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Record and edit high-speed videos with one or multiple cameras.
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Cameras for Combustion Research - An Overview

Combustion research plays a pivotal role in various fields, from automotive engineering to environmental science. Understanding the dynamics of combustion processes is crucial for optimizing fuel efficiency, reducing emissions, and enhancing safety. In recent years, the integration of advanced imaging techniques, particularly cameras, has revolutionized combustion research by providing unprecedented insights into complex combustion phenomena. In this article, we explore the significance of cameras in combustion research and highlight key considerations for selecting the right camera system for your research needs.

Why Cameras Matter in Combustion Research

Traditionally, combustion research heavily relied on indirect measurements and empirical models to understand combustion processes. However, these methods often lacked the spatial and temporal resolution required to capture intricate details of combustion phenomena. Enter cameras – advanced imaging systems that offer real-time visualization of combustion events with remarkable clarity and precision.

Cameras enable researchers to observe combustion processes directly, allowing for detailed analysis of flame dynamics, ignition mechanisms, pollutant formation, and combustion instabilities. By capturing high-speed images or videos, cameras offer invaluable insights into transient phenomena that occur within milliseconds, facilitating the development of predictive models and the optimization of combustion systems.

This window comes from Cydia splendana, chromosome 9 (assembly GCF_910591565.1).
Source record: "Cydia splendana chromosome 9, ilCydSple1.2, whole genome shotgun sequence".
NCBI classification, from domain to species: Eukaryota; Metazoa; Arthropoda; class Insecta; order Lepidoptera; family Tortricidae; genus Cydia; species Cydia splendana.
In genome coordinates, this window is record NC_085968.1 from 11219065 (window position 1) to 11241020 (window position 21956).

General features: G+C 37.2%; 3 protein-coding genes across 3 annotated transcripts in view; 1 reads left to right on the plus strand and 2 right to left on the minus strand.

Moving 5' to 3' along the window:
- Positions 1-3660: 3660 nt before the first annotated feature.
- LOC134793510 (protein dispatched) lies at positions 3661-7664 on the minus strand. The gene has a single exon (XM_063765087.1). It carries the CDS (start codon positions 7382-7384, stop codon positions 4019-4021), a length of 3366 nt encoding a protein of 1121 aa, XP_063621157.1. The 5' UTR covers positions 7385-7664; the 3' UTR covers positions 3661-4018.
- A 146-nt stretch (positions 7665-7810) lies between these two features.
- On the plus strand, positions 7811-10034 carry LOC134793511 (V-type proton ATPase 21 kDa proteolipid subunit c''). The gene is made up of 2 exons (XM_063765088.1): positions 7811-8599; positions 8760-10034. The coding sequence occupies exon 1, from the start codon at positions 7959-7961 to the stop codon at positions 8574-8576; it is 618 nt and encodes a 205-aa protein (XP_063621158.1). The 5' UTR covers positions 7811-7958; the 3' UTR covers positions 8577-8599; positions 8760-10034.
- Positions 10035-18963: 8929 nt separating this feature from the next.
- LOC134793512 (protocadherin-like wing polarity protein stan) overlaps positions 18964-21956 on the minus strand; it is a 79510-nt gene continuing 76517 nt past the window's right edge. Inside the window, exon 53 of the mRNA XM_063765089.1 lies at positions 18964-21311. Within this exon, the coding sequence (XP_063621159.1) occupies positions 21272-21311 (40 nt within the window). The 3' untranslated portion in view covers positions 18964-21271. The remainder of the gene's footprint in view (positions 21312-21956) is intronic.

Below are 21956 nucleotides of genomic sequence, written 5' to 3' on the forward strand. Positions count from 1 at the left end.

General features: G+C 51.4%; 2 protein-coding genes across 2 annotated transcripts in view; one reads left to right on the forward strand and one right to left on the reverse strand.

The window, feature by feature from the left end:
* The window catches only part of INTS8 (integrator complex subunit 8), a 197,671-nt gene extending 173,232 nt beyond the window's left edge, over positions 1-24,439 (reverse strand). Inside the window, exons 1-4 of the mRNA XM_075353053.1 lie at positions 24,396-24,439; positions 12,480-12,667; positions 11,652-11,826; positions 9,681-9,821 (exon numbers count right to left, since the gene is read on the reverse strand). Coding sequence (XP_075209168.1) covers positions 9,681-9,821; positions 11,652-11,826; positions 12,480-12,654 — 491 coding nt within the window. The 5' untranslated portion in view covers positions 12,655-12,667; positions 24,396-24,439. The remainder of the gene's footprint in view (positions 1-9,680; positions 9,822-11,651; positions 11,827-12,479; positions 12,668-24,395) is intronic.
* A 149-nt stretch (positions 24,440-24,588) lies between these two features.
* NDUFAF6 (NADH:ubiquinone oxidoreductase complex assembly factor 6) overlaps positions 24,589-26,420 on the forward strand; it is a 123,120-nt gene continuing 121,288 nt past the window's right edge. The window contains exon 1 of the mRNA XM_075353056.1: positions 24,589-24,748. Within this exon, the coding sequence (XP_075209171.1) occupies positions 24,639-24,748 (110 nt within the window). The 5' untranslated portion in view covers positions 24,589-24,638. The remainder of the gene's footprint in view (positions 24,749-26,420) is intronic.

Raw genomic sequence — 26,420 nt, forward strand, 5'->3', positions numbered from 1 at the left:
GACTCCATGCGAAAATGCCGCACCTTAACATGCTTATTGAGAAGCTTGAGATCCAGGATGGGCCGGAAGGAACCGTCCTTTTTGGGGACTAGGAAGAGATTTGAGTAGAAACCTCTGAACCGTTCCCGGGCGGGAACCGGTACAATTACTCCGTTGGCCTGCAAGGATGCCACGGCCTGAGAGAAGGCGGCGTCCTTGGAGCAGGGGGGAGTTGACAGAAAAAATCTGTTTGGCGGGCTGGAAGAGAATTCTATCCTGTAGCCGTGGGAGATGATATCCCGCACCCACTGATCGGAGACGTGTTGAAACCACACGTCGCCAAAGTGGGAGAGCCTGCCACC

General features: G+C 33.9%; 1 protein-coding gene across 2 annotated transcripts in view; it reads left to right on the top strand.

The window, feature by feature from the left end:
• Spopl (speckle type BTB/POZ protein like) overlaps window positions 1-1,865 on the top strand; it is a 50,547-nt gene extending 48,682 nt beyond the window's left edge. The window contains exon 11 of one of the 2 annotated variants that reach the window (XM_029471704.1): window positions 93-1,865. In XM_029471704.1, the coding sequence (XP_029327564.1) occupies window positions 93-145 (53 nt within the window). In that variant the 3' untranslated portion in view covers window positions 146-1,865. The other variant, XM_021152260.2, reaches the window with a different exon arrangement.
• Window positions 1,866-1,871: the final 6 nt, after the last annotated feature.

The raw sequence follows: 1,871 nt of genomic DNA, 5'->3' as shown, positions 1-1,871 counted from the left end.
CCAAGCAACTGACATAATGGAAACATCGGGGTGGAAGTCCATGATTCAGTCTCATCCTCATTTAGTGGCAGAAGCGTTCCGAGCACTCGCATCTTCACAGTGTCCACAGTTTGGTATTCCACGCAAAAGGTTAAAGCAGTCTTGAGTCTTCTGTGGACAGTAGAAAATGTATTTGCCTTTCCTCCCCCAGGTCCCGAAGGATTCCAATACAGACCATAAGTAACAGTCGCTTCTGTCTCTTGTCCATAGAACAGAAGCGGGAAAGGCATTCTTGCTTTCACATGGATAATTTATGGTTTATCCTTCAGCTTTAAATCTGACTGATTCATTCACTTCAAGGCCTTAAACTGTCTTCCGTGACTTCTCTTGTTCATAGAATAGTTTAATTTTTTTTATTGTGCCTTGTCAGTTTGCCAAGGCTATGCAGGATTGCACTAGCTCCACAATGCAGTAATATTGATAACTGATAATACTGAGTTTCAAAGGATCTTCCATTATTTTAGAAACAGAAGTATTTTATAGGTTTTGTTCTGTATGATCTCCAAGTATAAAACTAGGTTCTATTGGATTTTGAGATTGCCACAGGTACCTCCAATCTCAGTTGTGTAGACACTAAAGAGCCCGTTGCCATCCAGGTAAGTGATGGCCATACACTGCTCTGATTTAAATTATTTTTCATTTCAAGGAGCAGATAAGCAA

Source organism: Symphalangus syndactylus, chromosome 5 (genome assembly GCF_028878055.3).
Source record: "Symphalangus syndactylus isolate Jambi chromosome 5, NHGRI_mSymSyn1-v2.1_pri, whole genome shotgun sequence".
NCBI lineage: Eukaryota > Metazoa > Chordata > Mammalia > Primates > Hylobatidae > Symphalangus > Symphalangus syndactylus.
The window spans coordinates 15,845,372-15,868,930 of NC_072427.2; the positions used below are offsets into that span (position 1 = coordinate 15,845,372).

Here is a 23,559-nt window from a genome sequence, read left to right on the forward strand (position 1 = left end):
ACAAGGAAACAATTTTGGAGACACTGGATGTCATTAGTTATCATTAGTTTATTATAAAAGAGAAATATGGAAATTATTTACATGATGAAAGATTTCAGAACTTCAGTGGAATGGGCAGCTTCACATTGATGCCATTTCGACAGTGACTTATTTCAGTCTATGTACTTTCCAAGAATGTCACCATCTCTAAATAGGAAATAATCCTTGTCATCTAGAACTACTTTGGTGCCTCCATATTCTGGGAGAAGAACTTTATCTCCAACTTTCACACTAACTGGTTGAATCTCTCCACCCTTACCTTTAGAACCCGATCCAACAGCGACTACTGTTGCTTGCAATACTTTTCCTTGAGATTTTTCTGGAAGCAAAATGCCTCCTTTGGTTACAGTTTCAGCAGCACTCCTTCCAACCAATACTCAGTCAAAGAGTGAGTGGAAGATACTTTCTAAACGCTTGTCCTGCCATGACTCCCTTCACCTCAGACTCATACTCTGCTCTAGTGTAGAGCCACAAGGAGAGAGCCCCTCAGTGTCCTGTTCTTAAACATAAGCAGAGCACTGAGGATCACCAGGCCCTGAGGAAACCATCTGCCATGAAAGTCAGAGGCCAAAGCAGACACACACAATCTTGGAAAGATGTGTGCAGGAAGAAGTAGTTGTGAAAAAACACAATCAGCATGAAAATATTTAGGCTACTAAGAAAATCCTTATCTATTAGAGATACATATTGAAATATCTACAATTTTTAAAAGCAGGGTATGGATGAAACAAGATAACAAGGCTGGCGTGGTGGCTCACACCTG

Key Features to Consider

When selecting cameras for combustion research, several key features must be considered to ensure optimal performance and compatibility with experimental setups:

High-Speed Imaging: Opt for cameras capable of capturing high-speed images (thousands to millions of frames per second) to capture transient combustion events with precision.

High Resolution: Choose cameras with high spatial resolution to capture fine details of combustion phenomena, such as flame structure and particle dynamics.

Spectral Sensitivity: Consider cameras with spectral sensitivity tailored to the wavelengths emitted by combustion species, enabling selective imaging of specific chemical species (e.g., OH, CH, CO) for detailed spectroscopic analysis.

Combustion Research Cameras


The TRiCATT is a compact lens-coupled image intensifier


High-speed Intensified Camera Attachment (HiCATT) 

High-Speed, High-Sensitivity Imaging Camera


Compact lens-coupled image intensifier

Low-Light Imaging


The TRiCAM is a compact intensified camera.

Dynamic Range: Look for cameras with a wide dynamic range to capture both dim and bright regions within the combustion field without saturation, ensuring accurate quantification of luminance and temperature gradients.

Compatibility with Optical Diagnostics: Ensure compatibility with optical diagnostic techniques commonly used in combustion research, such as planar laser-induced fluorescence (PLIF), laser-induced breakdown spectroscopy (LIBS), and particle image velocimetry (PIV).

Data Acquisition and Analysis Software: Choose cameras supported by user-friendly data acquisition and analysis software that facilitates efficient data processing and visualization, allowing for seamless integration into experimental workflows.

Applications in Combustion Research

Cameras find widespread applications in various areas of combustion research, including:

Automotive Engineering: Studying combustion processes in internal combustion engines to improve fuel efficiency and reduce emissions.

Aerospace Engineering: Investigating combustion dynamics in rocket engines and gas turbines for enhanced propulsion systems.

Power Generation: Monitoring combustion processes in boilers and gas turbines to optimize energy production and minimize environmental impact.